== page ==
You’re driving and get stopped at a red light. You’re thirsty and remember your water bottle is in the back seat. Being careful not to take your foot off the brake, you quickly wrench your back sideways and reach for you water bottle.
Pop. Followed by searing pain.
You just threw your back out…
Although the term functional fitness might seem overused in the fitness industry today—ad nauseum—there’s a reason for it.
Here’s a quick explanation of what we mean by functional fitness: It’s a way of training that forces your muscles to work together, as opposed to in isolation. In other words, it mimics the way your body needs to move during day-to-day activities in life.
We’re not saying isolation strength training is a bad thing. Bodybuilding-style lifting is definitely going to help you gain strength. But that kind of strength doesn’t lead to fluid coordination in your movements, and it will likely only hinder your mobility if it’s all you’re doing.
Basically through training functional movements, we’re trying to get you moving the way you were able to when you were a child, and even a toddler.
Think about how easy it is for a baby to get down to the floor and stand up again, and to get down and stand up without using their hands. Or remember when you were a kid and going across the monkey bars was fun? But now you hang from a bar and your joints immediately ache?
That’s what we’re tying to eliminate. We’re trying to make playgrounds fun again for you, and the best way to do this is to practice in the gym what you’re going to see in life in a way that will make life feel easy, and more importantly fun, again.
5 HEALTH Reasons to Train Functionally
Better for your joints
Training multi-joint, multi-muscle groups puts seriously less strain on your joints than isolation work. Again, this doesn’t mean you can’t also do isolation work, but isolation on its own is much harder on your joints. Functional movements, on the other hand, will help strengthen your joints. It will also help you steer clear from joint-related injuries, like arthritis, bursitis and tendinitis.
Better for bone density
Osteoporosis and low bone bass are considered a public health threat in the U.S. today. Close to 44 million men and women above the age of 50 suffer from osteoporosis in the U.S. alone. Weight-bearing activities and strength training are particularly good for maintaining bone density to help fend off the dangers of losing bone mass as we age.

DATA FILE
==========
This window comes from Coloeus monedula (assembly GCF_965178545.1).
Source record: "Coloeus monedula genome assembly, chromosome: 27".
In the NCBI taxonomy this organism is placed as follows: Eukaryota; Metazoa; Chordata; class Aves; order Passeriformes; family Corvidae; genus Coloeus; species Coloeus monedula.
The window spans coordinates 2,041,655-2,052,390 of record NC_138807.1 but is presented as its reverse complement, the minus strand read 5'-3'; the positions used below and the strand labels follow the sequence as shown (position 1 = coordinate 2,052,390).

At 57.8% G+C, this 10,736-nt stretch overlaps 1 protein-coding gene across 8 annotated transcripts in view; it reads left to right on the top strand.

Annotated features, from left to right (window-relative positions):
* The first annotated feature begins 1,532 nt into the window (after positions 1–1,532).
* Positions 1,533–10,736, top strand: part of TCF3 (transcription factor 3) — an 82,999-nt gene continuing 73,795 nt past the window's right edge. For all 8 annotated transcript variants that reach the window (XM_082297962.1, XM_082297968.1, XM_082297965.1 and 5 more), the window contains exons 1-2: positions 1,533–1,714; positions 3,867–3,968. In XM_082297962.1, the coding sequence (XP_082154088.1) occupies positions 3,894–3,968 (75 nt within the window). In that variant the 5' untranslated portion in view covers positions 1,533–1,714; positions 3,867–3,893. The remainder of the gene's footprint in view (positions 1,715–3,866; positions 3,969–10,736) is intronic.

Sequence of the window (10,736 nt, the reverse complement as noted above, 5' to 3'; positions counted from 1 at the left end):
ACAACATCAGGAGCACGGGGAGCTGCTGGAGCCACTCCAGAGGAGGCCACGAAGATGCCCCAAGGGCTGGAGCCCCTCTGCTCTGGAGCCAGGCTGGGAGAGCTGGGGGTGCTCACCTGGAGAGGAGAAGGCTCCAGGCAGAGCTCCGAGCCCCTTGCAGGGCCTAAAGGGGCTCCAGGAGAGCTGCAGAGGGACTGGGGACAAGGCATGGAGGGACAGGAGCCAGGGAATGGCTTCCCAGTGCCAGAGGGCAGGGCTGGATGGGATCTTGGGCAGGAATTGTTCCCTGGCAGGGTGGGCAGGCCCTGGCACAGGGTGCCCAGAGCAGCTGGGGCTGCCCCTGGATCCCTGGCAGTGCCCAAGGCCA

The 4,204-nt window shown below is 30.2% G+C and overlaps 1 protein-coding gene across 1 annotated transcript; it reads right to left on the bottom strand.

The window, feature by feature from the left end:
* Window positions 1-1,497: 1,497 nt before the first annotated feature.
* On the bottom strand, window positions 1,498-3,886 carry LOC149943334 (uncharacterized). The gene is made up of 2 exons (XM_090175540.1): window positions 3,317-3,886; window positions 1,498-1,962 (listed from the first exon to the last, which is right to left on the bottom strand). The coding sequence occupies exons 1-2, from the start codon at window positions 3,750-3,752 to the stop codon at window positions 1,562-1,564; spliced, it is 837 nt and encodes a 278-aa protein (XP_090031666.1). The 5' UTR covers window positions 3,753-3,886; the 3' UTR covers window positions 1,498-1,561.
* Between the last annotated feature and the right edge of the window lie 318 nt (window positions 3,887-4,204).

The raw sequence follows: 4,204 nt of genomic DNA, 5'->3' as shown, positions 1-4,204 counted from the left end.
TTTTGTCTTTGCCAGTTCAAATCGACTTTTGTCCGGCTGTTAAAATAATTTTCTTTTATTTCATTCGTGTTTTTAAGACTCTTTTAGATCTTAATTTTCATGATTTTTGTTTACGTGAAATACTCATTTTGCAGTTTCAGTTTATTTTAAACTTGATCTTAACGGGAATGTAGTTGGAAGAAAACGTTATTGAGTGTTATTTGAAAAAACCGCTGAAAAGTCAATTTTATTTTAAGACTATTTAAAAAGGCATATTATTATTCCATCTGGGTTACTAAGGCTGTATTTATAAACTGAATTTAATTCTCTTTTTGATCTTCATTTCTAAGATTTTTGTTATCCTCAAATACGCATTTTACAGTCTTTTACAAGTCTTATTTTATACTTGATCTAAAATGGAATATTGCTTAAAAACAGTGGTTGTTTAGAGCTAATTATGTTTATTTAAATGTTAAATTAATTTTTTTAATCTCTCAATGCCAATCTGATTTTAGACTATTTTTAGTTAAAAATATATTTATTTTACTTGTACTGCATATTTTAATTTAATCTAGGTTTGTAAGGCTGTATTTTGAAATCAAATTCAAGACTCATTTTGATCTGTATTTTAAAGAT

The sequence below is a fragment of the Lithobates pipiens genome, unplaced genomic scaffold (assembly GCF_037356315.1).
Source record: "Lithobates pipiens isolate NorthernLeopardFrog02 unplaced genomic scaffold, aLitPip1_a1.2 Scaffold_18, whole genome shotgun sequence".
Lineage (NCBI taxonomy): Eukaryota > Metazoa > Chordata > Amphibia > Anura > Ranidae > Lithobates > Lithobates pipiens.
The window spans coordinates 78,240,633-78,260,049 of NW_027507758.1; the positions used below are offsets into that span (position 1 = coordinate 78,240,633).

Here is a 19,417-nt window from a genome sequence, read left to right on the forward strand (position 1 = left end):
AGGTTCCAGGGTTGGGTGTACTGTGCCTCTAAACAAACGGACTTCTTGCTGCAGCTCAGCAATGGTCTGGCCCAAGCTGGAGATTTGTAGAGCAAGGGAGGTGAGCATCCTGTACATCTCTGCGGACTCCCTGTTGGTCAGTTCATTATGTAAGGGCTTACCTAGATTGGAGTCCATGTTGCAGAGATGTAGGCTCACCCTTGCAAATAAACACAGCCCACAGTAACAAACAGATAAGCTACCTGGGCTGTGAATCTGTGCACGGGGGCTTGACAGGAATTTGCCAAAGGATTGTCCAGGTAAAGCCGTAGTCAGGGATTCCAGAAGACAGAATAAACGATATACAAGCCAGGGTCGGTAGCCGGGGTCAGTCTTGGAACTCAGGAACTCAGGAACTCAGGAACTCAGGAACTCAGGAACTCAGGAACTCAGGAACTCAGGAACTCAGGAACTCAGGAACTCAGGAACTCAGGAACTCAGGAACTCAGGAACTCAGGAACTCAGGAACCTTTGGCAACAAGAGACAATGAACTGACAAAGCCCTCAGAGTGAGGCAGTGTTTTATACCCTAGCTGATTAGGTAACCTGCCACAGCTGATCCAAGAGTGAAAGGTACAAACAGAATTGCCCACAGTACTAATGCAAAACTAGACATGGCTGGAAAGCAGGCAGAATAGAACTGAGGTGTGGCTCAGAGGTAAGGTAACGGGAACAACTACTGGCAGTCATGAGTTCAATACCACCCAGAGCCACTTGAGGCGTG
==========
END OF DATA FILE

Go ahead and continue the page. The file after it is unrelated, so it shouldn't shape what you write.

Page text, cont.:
Better at protecting from acute injuries
The hypothetical reach for your water-bottle in the car situation is less likely to happen if your body is accustomed to moving like that on the regular. From lifting your hands over your head, to pulling and pushing, to squatting, hinging and carrying, training functionally helps your body be OK with doing all of these things in the real world.
It means your back won’t be shocked when you lift a heavy suitcase onto a conveyer belt at the airport, or you reach over your head to put a heavy bowl away in the cupboard.
Like the saying goes, if you don’t use it, you’ll lose it…We’ll make sure you keep using it.
Better at the leisure activities
So you want to go hiking, skiing, swimming with your kids and grandkids, but you’re scared you won’t be able to keep up on the ski hill and will spend the day either feeling guilty because you’re holding them back or skiing alone.
What we do here will prepare you physically and build your confidence to not just go skiing with your grandkids, but to keep up with them!
Better at life
When you’re functionally fit, you won’t need to worry about getting too old to handle the stairs in your house. You’ll be able to help lift a couch to vacuum underneath it. Carrying groceries won’t ever be a concern. In short, we’ll help keep you out of assisted living and old age home situations.
It goes without saying, this means you’ll live a longer, and more importantly, happier and more fulfilling life.
Contact us about starting your functional fitness plan today!